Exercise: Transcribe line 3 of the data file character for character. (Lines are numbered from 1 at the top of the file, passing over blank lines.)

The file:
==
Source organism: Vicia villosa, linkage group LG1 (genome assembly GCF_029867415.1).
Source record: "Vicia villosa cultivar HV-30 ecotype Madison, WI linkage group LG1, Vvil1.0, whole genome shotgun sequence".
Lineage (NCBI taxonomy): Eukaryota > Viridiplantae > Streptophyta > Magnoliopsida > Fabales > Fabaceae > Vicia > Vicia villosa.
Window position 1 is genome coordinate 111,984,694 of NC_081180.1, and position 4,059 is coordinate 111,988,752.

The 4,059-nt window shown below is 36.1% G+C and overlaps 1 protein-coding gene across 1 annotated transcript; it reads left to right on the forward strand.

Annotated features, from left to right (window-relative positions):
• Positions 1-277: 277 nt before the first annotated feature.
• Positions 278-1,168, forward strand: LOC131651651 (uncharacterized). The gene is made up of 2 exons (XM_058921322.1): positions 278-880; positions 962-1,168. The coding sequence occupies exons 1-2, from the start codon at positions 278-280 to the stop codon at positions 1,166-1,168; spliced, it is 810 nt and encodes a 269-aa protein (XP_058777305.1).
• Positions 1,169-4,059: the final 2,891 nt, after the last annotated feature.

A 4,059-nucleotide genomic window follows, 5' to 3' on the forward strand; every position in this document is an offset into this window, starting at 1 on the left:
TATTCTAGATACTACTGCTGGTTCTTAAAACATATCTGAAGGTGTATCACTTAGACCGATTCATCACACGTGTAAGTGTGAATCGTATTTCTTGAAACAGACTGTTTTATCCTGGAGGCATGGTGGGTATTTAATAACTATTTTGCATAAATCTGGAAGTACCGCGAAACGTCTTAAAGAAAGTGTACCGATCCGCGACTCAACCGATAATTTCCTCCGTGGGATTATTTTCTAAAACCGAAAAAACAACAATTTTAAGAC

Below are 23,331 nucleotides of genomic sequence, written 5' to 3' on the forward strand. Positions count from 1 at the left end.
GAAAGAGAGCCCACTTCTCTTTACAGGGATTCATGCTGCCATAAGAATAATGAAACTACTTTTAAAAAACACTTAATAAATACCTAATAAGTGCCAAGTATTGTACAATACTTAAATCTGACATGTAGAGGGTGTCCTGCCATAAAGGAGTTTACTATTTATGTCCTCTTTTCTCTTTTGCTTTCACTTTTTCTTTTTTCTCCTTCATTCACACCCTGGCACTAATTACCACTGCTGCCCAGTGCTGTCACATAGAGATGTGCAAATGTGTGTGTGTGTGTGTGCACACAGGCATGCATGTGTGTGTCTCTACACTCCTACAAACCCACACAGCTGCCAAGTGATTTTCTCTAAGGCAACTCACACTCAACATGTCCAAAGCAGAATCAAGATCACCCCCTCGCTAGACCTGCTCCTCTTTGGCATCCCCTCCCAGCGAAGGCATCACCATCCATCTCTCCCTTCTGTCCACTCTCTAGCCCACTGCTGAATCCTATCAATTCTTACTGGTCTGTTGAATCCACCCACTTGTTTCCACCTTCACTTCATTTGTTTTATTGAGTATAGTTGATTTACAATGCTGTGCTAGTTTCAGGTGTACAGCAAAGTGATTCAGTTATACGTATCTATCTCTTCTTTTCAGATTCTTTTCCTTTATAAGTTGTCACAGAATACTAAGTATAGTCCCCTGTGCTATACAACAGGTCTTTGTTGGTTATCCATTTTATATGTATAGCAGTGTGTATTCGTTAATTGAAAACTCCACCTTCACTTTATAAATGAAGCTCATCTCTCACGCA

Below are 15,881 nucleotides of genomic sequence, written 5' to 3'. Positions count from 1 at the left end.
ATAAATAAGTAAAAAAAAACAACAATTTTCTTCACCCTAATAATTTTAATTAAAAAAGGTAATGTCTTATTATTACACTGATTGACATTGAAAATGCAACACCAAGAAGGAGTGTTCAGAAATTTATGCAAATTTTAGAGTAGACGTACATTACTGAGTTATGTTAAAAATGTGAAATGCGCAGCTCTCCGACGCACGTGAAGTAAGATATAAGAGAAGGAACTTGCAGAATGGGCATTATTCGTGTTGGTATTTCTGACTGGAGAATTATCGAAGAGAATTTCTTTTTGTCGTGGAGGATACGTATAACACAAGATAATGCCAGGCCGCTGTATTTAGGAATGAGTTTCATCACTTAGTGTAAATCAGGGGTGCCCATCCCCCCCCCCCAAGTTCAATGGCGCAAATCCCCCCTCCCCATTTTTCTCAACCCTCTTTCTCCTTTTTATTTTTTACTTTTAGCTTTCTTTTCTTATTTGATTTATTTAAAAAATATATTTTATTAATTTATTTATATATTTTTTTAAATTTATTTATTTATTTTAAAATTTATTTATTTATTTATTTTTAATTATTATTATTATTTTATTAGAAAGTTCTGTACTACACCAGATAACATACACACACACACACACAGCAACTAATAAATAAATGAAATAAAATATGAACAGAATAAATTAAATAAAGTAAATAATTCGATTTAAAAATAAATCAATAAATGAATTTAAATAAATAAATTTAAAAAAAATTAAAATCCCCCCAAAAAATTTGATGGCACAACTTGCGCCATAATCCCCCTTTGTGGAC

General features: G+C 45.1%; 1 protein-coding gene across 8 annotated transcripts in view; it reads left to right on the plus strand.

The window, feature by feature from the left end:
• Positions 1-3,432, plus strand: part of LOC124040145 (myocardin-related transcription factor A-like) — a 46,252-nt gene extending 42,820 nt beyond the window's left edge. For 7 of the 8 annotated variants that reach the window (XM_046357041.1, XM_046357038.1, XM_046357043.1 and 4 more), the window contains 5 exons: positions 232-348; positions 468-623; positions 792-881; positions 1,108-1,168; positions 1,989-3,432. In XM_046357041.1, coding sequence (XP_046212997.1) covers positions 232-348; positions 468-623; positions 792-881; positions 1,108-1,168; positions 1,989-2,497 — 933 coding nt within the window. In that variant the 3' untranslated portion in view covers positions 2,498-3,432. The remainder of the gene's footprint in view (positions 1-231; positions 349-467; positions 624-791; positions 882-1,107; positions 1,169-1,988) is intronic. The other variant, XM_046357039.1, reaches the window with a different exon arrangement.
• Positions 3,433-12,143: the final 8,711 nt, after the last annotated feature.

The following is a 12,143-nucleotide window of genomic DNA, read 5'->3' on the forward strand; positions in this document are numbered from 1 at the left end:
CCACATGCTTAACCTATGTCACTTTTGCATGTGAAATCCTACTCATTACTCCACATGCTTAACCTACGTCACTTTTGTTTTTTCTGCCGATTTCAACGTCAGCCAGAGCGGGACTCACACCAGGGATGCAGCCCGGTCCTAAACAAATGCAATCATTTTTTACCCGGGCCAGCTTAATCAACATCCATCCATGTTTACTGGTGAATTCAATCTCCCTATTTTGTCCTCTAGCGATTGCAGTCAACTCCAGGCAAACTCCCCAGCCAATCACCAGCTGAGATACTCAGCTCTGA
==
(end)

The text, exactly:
Lineage (NCBI taxonomy): Eukaryota > Viridiplantae > Streptophyta > Magnoliopsida > Fabales > Fabaceae > Vicia > Vicia villosa.